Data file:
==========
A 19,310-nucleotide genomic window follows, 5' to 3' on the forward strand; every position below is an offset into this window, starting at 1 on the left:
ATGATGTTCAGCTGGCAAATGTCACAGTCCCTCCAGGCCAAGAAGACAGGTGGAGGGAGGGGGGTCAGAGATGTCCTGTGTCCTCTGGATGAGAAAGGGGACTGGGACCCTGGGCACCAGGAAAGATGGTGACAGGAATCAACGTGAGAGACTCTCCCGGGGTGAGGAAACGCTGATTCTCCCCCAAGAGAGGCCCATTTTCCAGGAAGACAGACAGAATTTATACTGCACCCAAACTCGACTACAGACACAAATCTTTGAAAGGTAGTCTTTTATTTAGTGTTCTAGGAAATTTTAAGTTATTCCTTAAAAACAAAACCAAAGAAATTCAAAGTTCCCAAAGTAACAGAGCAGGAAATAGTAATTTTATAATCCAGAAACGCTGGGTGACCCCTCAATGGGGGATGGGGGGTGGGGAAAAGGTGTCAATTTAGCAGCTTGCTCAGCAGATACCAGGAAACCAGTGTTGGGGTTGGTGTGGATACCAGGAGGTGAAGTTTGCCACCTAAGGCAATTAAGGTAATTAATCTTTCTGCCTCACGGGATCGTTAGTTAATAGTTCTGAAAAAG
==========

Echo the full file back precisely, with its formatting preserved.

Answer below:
A 19,310-nucleotide genomic window follows, 5' to 3' on the forward strand; every position below is an offset into this window, starting at 1 on the left:
ATGATGTTCAGCTGGCAAATGTCACAGTCCCTCCAGGCCAAGAAGACAGGTGGAGGGAGGGGGGTCAGAGATGTCCTGTGTCCTCTGGATGAGAAAGGGGACTGGGACCCTGGGCACCAGGAAAGATGGTGACAGGAATCAACGTGAGAGACTCTCCCGGGGTGAGGAAACGCTGATTCTCCCCCAAGAGAGGCCCATTTTCCAGGAAGACAGACAGAATTTATACTGCACCCAAACTCGACTACAGACACAAATCTTTGAAAGGTAGTCTTTTATTTAGTGTTCTAGGAAATTTTAAGTTATTCCTTAAAAACAAAACCAAAGAAATTCAAAGTTCCCAAAGTAACAGAGCAGGAAATAGTAATTTTATAATCCAGAAACGCTGGGTGACCCCTCAATGGGGGATGGGGGGTGGGGAAAAGGTGTCAATTTAGCAGCTTGCTCAGCAGATACCAGGAAACCAGTGTTGGGGTTGGTGTGGATACCAGGAGGTGAAGTTTGCCACCTAAGGCAATTAAGGTAATTAATCTTTCTGCCTCACGGGATCGTTAGTTAATAGTTCTGAAAAAG